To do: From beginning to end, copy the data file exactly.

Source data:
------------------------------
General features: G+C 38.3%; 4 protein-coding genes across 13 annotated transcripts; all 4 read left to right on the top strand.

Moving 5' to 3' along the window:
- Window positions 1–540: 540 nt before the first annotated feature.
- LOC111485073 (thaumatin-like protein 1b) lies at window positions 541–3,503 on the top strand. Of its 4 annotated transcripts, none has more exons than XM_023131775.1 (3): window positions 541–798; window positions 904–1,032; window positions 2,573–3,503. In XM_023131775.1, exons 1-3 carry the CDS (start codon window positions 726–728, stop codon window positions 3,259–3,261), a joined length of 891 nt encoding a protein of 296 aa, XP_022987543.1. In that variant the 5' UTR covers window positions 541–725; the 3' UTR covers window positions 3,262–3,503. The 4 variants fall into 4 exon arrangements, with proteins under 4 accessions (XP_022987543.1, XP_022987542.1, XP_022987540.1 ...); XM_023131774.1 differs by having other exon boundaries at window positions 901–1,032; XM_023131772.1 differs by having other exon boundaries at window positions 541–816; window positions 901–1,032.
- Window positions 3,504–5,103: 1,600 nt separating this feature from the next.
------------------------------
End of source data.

General features: G+C 38.3%; 4 protein-coding genes across 13 annotated transcripts; all 4 read left to right on the top strand.

Moving 5' to 3' along the window:
- Window positions 1–540: 540 nt before the first annotated feature.
- LOC111485073 (thaumatin-like protein 1b) lies at window positions 541–3,503 on the top strand. Of its 4 annotated transcripts, none has more exons than XM_023131775.1 (3): window positions 541–798; window positions 904–1,032; window positions 2,573–3,503. In XM_023131775.1, exons 1-3 carry the CDS (start codon window positions 726–728, stop codon window positions 3,259–3,261), a joined length of 891 nt encoding a protein of 296 aa, XP_022987543.1. In that variant the 5' UTR covers window positions 541–725; the 3' UTR covers window positions 3,262–3,503. The 4 variants fall into 4 exon arrangements, with proteins under 4 accessions (XP_022987543.1, XP_022987542.1, XP_022987540.1 ...); XM_023131774.1 differs by having other exon boundaries at window positions 901–1,032; XM_023131772.1 differs by having other exon boundaries at window positions 541–816; window positions 901–1,032.
- Window positions 3,504–5,103: 1,600 nt separating this feature from the next.